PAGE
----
Daniel Mace, CPA, PA


Substantiating Charitable Donations for Tax Purposes

To claim a deduction for a charitable donation, you must have certain documentation. The current tax law requirements are summarized in the table below.

Contribution Type Amount Contributed Records Required
(cash, credit card, check)
Less than $250 Bank record or written receipt:
  • Name of organization
  • Amount of contribution
  • Date of contribution
(cash, credit card, check)
$250 or more Same as for monetary contribution of less than $250 plus written acknowledgement stating:
  • Contribution amount
  • Whether charity provided goods/services in exchange
  • Description, estimated value of goods/services provided
(payroll deduction)
Any amount Pay stub, Form W-2, or other document from employer that shows amount withheld for payment to charity

Pledge card showing charity's name

Written acknowledgement if $250 or more is deducted from single paycheck

Property Less than $250 Receipt, letter, other written communication from charity stating:
  • Name of organization
  • Date and location of contribution
  • Property description
(Receipt not required when impractical to obtain.)

Record of property's fair market value on contribution date and how value was determined
Property $250 to $500 Same as for property donation of less than $250 plus written acknowledgement that states whether charity provided goods or services in exchange and, if so, their value
Property $500 to $5,000 Written acknowledgement

Form 8283 (filed with tax return) stating:
  • How and when property was acquired
  • Cost or other adjusted basis of property (unless publicly traded securities)
Property $5,000 plus Same records as for property donations of $500-$5,000 plus:
  • Qualified appraisal (exceptions apply)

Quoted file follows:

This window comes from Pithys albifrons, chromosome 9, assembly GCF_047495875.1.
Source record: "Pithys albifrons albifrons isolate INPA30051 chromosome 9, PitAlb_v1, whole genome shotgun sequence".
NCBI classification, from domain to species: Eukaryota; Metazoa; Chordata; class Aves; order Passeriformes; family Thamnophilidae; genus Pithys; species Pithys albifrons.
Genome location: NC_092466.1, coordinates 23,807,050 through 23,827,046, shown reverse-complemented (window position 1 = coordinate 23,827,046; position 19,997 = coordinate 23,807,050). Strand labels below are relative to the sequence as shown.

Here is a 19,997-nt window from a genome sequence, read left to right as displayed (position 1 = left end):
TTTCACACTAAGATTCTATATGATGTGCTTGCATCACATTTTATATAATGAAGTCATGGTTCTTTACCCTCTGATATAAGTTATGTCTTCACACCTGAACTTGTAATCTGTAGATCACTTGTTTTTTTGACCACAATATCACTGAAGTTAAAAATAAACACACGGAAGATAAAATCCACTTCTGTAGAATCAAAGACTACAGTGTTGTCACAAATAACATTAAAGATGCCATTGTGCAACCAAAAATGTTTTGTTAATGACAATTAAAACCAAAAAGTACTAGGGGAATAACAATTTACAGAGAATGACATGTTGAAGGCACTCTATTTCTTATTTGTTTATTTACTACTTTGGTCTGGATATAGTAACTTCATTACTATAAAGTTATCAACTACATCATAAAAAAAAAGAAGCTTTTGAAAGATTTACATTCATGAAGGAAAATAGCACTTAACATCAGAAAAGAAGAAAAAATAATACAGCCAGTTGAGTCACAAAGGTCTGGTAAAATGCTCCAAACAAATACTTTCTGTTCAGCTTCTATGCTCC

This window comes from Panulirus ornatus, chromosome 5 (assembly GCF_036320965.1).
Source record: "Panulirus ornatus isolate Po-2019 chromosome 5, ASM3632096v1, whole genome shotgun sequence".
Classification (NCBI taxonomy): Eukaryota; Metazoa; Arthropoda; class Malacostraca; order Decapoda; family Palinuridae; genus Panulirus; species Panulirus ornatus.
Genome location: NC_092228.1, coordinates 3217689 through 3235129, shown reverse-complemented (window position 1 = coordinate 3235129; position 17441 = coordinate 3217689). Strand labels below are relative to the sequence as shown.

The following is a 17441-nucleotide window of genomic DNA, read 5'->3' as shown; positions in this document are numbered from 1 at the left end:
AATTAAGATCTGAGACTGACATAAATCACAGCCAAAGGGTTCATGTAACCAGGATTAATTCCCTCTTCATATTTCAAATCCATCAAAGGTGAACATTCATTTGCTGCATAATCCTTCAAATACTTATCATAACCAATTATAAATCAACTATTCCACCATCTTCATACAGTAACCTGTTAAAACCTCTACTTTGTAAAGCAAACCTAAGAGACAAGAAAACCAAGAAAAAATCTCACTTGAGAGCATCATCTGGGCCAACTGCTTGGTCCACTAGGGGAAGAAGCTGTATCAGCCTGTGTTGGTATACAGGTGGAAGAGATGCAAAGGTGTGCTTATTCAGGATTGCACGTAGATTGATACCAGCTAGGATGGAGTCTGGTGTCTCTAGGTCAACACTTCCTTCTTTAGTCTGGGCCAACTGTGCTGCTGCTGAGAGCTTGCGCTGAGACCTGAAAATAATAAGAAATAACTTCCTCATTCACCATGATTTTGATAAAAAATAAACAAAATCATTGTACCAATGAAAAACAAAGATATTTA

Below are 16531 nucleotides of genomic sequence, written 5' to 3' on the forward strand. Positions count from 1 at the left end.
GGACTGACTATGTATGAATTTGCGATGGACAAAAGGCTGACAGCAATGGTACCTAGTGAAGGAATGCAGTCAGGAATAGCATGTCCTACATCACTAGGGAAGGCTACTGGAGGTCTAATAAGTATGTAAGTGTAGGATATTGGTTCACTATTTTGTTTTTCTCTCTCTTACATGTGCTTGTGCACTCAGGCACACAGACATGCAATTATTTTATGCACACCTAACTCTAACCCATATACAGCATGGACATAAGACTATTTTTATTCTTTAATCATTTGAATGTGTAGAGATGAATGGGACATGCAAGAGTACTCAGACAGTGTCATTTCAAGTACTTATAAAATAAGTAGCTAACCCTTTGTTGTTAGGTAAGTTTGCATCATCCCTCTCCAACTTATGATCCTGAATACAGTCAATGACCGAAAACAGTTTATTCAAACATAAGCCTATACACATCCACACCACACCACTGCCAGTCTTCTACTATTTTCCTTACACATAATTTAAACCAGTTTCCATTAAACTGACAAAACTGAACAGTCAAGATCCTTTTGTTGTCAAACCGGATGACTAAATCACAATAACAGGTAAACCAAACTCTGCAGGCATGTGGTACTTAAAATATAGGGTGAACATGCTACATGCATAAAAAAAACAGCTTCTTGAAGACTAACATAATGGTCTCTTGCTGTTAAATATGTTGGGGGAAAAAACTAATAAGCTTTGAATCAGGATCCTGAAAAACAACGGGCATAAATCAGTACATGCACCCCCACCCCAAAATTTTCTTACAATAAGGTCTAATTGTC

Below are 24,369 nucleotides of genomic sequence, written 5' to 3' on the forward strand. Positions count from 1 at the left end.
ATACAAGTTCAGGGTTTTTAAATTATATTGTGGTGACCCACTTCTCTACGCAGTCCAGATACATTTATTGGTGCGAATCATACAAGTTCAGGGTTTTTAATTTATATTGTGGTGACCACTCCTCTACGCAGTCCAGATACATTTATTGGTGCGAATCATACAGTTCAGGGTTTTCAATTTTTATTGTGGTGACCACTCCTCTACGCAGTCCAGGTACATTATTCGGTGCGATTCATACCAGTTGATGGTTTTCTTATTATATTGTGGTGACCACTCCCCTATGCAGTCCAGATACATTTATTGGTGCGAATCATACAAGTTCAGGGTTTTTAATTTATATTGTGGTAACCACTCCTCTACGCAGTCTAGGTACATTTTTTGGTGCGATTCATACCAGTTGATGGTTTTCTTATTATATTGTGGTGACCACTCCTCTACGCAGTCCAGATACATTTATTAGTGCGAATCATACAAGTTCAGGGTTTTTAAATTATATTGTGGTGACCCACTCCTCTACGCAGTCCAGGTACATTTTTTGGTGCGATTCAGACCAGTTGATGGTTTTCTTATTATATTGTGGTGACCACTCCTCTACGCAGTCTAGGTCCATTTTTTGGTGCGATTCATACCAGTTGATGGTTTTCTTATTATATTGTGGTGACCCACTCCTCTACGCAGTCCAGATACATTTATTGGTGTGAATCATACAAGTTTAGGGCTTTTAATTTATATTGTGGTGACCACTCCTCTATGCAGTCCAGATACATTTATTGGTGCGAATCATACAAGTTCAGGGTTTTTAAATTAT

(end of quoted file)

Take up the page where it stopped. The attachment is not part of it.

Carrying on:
• Appraisal summary with Form 8283

Additional Tips

Here are some other points to keep in mind.

Multiple contributions. If you make multiple contributions of less than $250 to the same charity during the year, you generally should treat each contribution separately in determining the amount of the contribution and the supporting records you should have.

Donations of clothing and household items. To be deductible, these donations must be in "good used" condition or better unless you are claiming a deduction of over $500 and include a qualified appraisal of the item with your return. If you can't get a receipt from the charity because you left items at a charity's unattended drop site, note the charity's name, the contribution date, and a description of the items you donated and keep it on file. Also note the donated items' fair market values and how you determined the values.

Text message donations. If you donate money by sending a text message -- to a disaster relief charity, for example -- the donation will be routed through the cell phone company you use. The company forwards the amount you donate to the charity, and the charge appears on your bill. Therefore, the telephone bill showing the date and amount of your donation to the organization will serve as the proof you need to substantiate your contribution.